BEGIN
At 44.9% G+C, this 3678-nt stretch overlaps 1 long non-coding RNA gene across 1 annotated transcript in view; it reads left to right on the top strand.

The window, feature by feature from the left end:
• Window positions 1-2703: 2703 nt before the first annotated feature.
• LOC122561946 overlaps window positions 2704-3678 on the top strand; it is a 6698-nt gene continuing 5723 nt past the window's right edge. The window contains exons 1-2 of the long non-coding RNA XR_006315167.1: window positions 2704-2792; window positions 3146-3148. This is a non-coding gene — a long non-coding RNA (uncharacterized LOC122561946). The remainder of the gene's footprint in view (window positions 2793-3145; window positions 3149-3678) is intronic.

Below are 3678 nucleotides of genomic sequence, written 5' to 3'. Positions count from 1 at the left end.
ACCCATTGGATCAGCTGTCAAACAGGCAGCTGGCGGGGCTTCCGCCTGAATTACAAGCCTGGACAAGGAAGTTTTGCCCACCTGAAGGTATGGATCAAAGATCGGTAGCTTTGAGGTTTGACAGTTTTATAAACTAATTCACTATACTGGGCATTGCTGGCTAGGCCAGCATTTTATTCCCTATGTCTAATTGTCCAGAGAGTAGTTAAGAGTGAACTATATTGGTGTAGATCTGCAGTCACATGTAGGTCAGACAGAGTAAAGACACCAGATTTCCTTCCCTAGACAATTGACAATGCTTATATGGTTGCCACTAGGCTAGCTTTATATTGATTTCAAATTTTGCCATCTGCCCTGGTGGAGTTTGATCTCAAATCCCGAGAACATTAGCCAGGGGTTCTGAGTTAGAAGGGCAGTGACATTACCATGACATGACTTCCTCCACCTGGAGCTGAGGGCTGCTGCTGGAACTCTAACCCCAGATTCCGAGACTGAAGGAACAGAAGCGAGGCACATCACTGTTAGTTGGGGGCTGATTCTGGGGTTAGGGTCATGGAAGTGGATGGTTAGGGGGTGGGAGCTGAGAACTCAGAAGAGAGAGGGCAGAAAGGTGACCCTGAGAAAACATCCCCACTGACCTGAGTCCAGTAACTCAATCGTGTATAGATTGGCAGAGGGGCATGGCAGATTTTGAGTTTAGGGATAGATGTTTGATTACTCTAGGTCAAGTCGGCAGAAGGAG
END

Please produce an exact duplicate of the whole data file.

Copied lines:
At 44.9% G+C, this 3678-nt stretch overlaps 1 long non-coding RNA gene across 1 annotated transcript in view; it reads left to right on the top strand.

The window, feature by feature from the left end:
• Window positions 1-2703: 2703 nt before the first annotated feature.
• LOC122561946 overlaps window positions 2704-3678 on the top strand; it is a 6698-nt gene continuing 5723 nt past the window's right edge. The window contains exons 1-2 of the long non-coding RNA XR_006315167.1: window positions 2704-2792; window positions 3146-3148. This is a non-coding gene — a long non-coding RNA (uncharacterized LOC122561946). The remainder of the gene's footprint in view (window positions 2793-3145; window positions 3149-3678) is intronic.

Below are 3678 nucleotides of genomic sequence, written 5' to 3'. Positions count from 1 at the left end.
ACCCATTGGATCAGCTGTCAAACAGGCAGCTGGCGGGGCTTCCGCCTGAATTACAAGCCTGGACAAGGAAGTTTTGCCCACCTGAAGGTATGGATCAAAGATCGGTAGCTTTGAGGTTTGACAGTTTTATAAACTAATTCACTATACTGGGCATTGCTGGCTAGGCCAGCATTTTATTCCCTATGTCTAATTGTCCAGAGAGTAGTTAAGAGTGAACTATATTGGTGTAGATCTGCAGTCACATGTAGGTCAGACAGAGTAAAGACACCAGATTTCCTTCCCTAGACAATTGACAATGCTTATATGGTTGCCACTAGGCTAGCTTTATATTGATTTCAAATTTTGCCATCTGCCCTGGTGGAGTTTGATCTCAAATCCCGAGAACATTAGCCAGGGGTTCTGAGTTAGAAGGGCAGTGACATTACCATGACATGACTTCCTCCACCTGGAGCTGAGGGCTGCTGCTGGAACTCTAACCCCAGATTCCGAGACTGAAGGAACAGAAGCGAGGCACATCACTGTTAGTTGGGGGCTGATTCTGGGGTTAGGGTCATGGAAGTGGATGGTTAGGGGGTGGGAGCTGAGAACTCAGAAGAGAGAGGGCAGAAAGGTGACCCTGAGAAAACATCCCCACTGACCTGAGTCCAGTAACTCAATCGTGTATAGATTGGCAGAGGGGCATGGCAGATTTTGAGTTTAGGGATAGATGTTTGATTACTCTAGGTCAAGTCGGCAGAAGGAG